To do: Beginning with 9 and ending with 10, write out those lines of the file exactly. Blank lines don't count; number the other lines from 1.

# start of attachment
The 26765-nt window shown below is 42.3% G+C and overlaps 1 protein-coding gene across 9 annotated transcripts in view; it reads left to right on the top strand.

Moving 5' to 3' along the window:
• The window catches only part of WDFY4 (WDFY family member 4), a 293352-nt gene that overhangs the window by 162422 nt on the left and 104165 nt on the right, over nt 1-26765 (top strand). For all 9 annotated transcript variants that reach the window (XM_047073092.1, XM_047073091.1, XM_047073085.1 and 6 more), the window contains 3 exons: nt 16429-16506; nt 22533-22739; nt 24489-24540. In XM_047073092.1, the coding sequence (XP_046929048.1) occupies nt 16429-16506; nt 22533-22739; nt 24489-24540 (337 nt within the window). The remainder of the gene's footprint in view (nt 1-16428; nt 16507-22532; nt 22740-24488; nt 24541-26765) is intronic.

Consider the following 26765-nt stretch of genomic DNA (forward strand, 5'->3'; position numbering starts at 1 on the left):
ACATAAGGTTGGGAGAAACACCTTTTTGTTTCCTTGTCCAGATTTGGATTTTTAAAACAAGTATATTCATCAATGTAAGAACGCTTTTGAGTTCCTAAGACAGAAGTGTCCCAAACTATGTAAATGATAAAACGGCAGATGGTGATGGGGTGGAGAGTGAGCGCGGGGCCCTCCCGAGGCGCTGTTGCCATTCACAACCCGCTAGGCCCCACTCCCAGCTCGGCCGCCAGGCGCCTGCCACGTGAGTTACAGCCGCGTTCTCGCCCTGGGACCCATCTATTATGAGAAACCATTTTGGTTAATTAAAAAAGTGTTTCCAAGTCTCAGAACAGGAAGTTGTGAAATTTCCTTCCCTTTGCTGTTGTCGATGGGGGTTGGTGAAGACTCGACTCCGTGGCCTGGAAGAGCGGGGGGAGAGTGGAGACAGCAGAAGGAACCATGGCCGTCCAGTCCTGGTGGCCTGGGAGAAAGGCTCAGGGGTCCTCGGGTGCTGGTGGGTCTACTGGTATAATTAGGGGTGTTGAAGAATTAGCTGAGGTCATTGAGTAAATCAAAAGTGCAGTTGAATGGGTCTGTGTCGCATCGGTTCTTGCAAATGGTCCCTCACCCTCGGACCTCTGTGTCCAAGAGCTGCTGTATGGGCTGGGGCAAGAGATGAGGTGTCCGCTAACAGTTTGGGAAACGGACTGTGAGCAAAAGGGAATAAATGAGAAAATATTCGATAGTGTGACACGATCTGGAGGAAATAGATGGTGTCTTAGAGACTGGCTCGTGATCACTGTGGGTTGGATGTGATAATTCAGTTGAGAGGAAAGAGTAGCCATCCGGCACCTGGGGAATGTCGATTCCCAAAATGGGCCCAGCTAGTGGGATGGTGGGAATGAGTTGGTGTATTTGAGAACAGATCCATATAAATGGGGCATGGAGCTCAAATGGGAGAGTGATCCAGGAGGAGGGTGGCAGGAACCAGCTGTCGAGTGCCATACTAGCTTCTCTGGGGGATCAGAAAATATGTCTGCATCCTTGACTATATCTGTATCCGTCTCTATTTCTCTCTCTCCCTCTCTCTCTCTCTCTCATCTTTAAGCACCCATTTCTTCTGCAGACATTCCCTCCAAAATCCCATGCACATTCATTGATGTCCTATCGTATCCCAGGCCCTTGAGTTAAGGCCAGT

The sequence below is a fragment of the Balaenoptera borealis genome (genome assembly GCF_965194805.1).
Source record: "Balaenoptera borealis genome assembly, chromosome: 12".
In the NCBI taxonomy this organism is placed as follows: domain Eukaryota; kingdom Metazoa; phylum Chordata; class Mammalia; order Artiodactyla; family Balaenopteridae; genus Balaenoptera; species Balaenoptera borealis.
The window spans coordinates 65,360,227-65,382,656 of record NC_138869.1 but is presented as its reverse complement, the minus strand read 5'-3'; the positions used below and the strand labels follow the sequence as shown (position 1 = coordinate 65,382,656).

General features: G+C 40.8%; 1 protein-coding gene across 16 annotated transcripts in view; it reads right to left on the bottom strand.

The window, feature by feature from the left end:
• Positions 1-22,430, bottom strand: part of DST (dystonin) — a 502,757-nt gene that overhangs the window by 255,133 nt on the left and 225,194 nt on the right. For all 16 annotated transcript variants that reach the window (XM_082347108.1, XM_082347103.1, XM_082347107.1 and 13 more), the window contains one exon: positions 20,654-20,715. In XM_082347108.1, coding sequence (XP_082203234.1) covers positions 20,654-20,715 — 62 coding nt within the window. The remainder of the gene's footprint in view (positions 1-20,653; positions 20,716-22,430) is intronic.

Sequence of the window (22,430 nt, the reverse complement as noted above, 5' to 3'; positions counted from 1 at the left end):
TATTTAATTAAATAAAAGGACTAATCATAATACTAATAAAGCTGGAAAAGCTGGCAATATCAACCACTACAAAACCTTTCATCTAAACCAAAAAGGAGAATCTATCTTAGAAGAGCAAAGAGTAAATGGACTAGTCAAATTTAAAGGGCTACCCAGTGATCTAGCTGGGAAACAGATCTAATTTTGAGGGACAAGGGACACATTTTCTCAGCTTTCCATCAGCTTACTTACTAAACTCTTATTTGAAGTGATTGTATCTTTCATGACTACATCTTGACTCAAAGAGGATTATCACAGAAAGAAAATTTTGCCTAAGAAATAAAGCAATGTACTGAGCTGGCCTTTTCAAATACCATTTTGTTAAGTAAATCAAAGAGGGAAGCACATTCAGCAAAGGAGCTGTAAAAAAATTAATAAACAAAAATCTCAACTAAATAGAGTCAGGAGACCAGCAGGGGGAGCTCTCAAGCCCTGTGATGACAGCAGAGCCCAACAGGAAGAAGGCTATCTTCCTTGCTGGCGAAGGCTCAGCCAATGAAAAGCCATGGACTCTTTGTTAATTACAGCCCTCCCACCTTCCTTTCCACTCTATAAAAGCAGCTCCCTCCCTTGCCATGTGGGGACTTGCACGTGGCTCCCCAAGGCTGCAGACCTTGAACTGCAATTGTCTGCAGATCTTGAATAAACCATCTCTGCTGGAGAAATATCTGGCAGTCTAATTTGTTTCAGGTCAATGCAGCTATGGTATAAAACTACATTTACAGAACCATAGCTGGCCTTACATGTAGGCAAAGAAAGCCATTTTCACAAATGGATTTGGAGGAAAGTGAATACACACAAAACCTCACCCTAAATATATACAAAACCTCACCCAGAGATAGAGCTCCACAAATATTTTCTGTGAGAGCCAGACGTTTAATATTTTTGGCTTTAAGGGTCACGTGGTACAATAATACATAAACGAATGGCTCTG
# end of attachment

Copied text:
The window spans coordinates 65,360,227-65,382,656 of record NC_138869.1 but is presented as its reverse complement, the minus strand read 5'-3'; the positions used below and the strand labels follow the sequence as shown (position 1 = coordinate 65,382,656).

General features: G+C 40.8%; 1 protein-coding gene across 16 annotated transcripts in view; it reads right to left on the bottom strand.